Medal of Honor, First Lieutenant Donald Joseph Gott, United States Army Air Corps

1st Lt. Donald J. Gott, U.S. Army Air Corps.



Rank and organization: 1st Lieutenant, United States Army Air Corps, 729th Bombardment Squadron, 452nd Bombardment Group
Place and date: Sarbrucken, Germany, 9 November 1944.
Entered service at: Arnett, Oklahoma.
Born: 3 June 1923, Arnett, Oklahoma.

General Order No. 38, 16 March 1945


On a bombing run upon the marshaling yards at Saarbrucken, a B-17 aircraft piloted by 1st Lt. Gott was seriously damaged by antiaircraft fire. Three of the aircraft’s engines were damaged beyond control and on fire; dangerous flames from the No. 4 engine were leaping back as far as the tail assembly. Flares in the cockpit were ignited and a fire raged therein, which was further increased by free-flowing fluid from two damaged hydraulic lines. The interphone system was rendered useless. In addition to these serious mechanical difficulties the engineer was wounded in the leg and the radio operator’s arm was severed below the elbow. Suffering from intense pain, despite the application of a tourniquet, the radio operator fell unconscious. Faced with the imminent explosion of his aircraft and death to his entire crew, mere seconds before bombs away on the target, 1st Lt. Gott and his copilot conferred. Something had to be done immediately to save the life of the wounded radio operator. The lack of a static line and the thought that his unconscious body striking the ground in unknown territory would not bring immediate medical attention forced a quick decision. First Lt. Gott and his copilot decided to fly the flaming aircraft to friendly territory and then attempt to crash land. Bombs were released on the target and the crippled aircraft proceeded alone to Allied-controlled territory. When that had been reached, 1st Lt. Gott had the copilot personally inform all crewmembers to bail out. The copilot chose to remain with 1st Lt. Gott in order to assist in landing the bomber. With only one normally functioning engine, and with the danger of explosion much greater, the aircraft banked into an open field, and when it was at an altitude of 100 feet it exploded, crashed, exploded again, and then disintegrated. All three crew members were instantly killed. First Lt. Gott’s loyalty to his crew, his determination to accomplish the task set forth to him, and his deed of knowingly performing what may have been his last service to his country was an example of valor at its highest.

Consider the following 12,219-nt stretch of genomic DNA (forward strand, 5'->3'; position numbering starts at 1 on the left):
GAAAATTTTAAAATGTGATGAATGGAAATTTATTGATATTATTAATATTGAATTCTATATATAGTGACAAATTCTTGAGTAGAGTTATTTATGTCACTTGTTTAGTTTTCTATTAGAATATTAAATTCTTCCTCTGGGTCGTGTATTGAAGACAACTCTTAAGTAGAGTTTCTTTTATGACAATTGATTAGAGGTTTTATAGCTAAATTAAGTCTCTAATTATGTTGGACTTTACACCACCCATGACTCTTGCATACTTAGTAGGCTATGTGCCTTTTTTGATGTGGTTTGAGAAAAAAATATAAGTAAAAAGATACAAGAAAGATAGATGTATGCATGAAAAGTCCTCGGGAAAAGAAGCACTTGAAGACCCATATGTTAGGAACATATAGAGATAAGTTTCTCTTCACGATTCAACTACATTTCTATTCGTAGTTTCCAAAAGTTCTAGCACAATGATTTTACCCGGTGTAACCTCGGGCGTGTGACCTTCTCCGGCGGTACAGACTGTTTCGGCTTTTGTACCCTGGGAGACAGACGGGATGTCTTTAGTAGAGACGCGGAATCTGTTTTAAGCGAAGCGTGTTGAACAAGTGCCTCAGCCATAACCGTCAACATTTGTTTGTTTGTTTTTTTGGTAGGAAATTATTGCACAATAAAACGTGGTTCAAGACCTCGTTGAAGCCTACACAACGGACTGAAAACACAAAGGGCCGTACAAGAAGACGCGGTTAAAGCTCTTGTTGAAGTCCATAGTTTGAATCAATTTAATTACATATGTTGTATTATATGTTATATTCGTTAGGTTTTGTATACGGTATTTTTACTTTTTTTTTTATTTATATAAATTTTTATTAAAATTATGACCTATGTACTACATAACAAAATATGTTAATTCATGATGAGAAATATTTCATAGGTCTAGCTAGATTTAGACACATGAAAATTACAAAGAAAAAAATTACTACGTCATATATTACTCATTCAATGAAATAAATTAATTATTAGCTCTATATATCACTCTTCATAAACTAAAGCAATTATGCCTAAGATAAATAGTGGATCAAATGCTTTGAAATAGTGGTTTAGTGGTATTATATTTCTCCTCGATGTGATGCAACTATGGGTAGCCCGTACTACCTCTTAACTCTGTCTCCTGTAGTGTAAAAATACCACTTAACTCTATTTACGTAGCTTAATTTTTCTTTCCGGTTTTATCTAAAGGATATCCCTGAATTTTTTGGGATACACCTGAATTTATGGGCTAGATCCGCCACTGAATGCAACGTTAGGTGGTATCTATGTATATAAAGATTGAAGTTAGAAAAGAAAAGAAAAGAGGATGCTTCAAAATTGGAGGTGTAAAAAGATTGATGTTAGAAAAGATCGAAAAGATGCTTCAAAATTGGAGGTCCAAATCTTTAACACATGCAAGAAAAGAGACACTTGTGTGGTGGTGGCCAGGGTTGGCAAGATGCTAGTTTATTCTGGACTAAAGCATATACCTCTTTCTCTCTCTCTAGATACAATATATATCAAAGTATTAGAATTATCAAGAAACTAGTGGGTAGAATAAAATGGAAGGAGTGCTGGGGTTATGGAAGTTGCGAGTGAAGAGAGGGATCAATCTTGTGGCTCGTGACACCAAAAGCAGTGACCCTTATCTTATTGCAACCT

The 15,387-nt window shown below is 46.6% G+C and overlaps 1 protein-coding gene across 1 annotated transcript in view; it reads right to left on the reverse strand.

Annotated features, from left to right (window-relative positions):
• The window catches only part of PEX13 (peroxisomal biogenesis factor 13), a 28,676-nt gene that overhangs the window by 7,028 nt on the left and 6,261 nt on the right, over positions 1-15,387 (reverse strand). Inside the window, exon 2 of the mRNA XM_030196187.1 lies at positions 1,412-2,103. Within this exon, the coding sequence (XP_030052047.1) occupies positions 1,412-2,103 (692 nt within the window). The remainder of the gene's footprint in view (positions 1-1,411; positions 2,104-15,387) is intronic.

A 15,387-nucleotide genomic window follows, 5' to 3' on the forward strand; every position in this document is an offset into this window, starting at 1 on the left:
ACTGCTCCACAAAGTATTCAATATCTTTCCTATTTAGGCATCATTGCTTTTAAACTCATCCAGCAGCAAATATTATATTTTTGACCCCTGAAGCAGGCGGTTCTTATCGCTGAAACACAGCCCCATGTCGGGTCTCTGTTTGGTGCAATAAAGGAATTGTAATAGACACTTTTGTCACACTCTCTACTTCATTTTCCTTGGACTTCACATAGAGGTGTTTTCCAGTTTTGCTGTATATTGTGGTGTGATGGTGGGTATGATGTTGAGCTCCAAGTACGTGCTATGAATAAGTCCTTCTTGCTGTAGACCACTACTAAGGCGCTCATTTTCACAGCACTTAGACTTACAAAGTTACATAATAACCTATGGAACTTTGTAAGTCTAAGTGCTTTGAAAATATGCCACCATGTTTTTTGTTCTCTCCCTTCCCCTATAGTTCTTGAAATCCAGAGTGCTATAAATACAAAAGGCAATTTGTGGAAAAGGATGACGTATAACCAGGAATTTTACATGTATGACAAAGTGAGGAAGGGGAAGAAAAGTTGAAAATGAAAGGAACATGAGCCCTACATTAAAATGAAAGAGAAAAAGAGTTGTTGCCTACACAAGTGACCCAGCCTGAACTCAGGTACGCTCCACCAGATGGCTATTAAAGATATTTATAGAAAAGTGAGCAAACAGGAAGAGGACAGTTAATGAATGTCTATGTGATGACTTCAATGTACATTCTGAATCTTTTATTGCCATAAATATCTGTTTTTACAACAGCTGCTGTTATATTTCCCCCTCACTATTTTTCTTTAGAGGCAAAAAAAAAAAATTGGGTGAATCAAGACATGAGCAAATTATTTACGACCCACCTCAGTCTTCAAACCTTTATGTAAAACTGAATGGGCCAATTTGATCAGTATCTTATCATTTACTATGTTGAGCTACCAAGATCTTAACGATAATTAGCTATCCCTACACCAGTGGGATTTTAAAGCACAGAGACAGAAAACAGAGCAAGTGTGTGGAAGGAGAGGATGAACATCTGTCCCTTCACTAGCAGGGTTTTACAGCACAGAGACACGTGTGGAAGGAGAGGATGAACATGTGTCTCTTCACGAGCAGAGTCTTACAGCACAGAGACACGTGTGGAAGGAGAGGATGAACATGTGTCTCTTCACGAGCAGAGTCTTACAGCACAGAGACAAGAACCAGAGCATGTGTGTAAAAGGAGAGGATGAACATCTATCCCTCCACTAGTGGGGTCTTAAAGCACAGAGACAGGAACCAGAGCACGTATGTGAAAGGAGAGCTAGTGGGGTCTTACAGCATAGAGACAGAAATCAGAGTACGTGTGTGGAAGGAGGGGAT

Lockheed Vega B-17G-35-VE Flying Fortress 42-97904, Lady Jeanette. (American Air Museum in Britain, FRE 001822)
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